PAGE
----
Woodrow Wilson Mann

Portrait of Woodrow Wilson Mann, the Mayor of Little Rock during the Central High crisis.
Woodrow Wilson Mann served as the mayor of Little Rock during the crisis at Central High School.

Quick Facts

Woodrow Wilson Mann served as the mayor of Little Rock (January 1956 to November 5, 1957) during the desegregation crisis at Little Rock Central High School. A 1934 graduate of Little Rock Senior High School and the University of Illinois, Mann was a naval officer under Admiral Chester W. Nimitz during World War II. After starting an insurance business in Little Rock, he successfully ran for mayor as a Democrat in 1955.

Elected to office with the help of Arkansas Governor Orval Faubus, Mann implemented a new busing system in Little Rock during his first year in office. Mann also changed a policy at Little Rock City Hall requiring African Americans to drink out of cups at the drinking fountain by removing the signage giving these instructions and providing cups for all users. In November 1956, Little Rock voters approved a measure to change the city’s governing structure from a mayor to a city manager. Mann, a “caretaker” and a lame duck, opposed the option and had to be compelled by the Arkansas Supreme Court to set an election for the new leaders.

When the desegregation at Little Rock Central High School was imminent, Arkansas Governor Orval Faubus decided to bring out the Arkansas National Guard (ANG) to “preserve the peace” and maintain order without conferring with Mann. While Faubus referred to “caravans” of armed men coming to Little Rock to incite violence, Mann did not expect significant issues. He and Little Rock Police Chief Marvin Potts had instead prepared to deal with the “cranks” who might cause trouble.

Mayor Mann felt that Governor Faubus had become a political pawn and was trying to find favor with Senators Richard Russell (GA) and Storm Thurmond (SC); Thurmond had been the chief architect of the Southern Manifesto, a 1956 document in favor of “massive resistance” to integration following Brown v. Board of Education two years earlier.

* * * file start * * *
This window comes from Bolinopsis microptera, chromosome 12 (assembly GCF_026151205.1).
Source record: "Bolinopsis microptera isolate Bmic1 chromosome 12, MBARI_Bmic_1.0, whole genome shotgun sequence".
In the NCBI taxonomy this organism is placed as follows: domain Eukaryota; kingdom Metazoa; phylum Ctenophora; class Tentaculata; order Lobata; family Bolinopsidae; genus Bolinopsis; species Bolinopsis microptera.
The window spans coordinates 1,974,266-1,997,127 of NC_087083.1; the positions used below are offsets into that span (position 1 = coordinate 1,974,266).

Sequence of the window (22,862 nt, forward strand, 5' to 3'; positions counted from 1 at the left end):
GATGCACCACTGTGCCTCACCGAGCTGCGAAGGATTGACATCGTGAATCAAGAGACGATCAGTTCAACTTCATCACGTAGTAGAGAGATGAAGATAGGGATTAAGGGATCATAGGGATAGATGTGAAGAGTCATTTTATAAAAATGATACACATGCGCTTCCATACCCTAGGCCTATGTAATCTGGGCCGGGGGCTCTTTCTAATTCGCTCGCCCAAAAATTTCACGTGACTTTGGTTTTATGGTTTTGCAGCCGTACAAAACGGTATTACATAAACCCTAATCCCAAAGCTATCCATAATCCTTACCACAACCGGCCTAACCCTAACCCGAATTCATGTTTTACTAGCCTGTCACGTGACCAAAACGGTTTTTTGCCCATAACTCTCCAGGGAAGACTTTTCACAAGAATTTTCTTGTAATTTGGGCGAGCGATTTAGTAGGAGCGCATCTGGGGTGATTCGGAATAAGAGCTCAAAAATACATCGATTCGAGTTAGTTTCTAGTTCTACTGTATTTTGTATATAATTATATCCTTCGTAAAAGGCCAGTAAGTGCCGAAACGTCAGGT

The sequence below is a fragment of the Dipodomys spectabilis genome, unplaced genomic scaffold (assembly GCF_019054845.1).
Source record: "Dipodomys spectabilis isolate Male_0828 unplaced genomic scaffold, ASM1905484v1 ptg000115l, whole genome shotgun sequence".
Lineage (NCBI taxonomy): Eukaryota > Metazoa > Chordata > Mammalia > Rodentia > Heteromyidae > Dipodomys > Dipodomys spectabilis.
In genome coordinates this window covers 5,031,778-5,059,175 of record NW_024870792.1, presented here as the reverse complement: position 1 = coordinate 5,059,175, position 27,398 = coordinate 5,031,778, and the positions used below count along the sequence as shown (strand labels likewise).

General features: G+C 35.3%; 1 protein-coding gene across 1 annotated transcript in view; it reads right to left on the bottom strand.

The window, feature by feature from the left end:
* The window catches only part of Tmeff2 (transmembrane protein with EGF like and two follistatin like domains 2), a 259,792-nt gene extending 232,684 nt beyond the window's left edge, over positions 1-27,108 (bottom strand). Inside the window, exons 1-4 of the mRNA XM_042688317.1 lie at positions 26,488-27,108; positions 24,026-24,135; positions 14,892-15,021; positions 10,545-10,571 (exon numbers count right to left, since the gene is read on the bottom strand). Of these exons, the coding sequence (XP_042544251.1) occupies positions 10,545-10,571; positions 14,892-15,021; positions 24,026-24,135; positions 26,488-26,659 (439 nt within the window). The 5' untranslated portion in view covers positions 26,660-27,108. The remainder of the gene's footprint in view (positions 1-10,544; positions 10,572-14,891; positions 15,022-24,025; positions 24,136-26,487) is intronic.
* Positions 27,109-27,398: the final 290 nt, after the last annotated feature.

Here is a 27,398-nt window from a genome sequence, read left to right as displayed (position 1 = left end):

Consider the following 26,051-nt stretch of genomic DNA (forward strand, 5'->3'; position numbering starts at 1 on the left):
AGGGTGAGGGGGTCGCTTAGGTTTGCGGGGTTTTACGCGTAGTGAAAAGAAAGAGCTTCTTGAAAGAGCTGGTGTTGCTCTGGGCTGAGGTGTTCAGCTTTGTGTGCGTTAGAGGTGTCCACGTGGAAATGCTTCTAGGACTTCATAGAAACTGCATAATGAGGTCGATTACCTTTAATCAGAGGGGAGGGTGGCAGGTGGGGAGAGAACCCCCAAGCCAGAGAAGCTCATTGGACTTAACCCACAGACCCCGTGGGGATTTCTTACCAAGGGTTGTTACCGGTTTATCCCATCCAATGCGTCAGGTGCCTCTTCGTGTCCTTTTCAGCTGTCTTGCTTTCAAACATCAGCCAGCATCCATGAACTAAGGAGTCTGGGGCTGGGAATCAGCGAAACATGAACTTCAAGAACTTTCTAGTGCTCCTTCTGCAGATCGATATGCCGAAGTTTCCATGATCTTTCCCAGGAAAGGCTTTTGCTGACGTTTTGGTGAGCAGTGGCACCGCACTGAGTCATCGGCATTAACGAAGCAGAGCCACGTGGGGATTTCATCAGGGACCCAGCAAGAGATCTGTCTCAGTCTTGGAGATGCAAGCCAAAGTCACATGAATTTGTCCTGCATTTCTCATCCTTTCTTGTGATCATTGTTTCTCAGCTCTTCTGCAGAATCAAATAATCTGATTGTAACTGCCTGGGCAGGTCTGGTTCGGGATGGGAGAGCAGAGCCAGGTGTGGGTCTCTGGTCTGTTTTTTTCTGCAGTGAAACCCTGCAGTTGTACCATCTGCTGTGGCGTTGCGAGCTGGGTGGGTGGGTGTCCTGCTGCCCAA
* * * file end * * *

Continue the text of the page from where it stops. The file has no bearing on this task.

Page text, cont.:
After the students were denied entry into Central High School on September 4, 1957, Mann attacked Faubus’ decision to use the Arkansas National Guard, saying there had not been a “shred of evidence” to justify their presence at Central High and that "planned, manufactured racial incidents" were being schemed by "rabble-rousers, who will try to give credence to Governor Faubus' stand." A cross was burned on the Mayor’s lawn soon after his statements

Mann acted after the Governor removed the ANG on September 20. A second attempt to integrate Central High School on September 23 carried the Little Rock Nine into the building under police escort. Trouble inside Central High began quickly; Mann’s son, Woody, tried to reach his father mid-morning from a phone inside Central High. Woody, a student at Central High, was escorted from the high school and delivered by police upon the Mayor’s request to City Hall. Woody told his father that chatter swirling throughout Central said that the Little Rock Nine “will be taken care of” at noon.

At 12:07 p.m., police secretly escorted the Little Rock Nine from Central High after only three class periods had been completed. The angry mob which had slowly gathered outside Central high all morning reached an angered crescendo and had attacked several African American journalists as well as attempting to rush through police lines.

The violence outside the school led Mann to telegraph President Eisenhower and offer the support of the Little Rock Police Department “if the Justice Department desires to enforce the orders of the federal court in regard to integration.” The next day, the tenor and tone of Mann’s words to Eisenhower reached a fever pitch: “''I am pleading to you as President of the United States in the interest of humanity, law and order and because of democracy worldwide to provide the necessary federal troops within several hours.”

After leaving office in November 1957, Mann wrote a series of articles entitled “The Truth about Little Rock” in the New York Herald Tribune in January 1958. He stated that while he never supported classroom integration, he felt obligated to honor the language of Brown v. Board of Education. With his political and business prospects ruined in Little Rock, Mann moved to Houston in 1960.

Little Rock Central High School National Historic Site

Last updated: April 15, 2021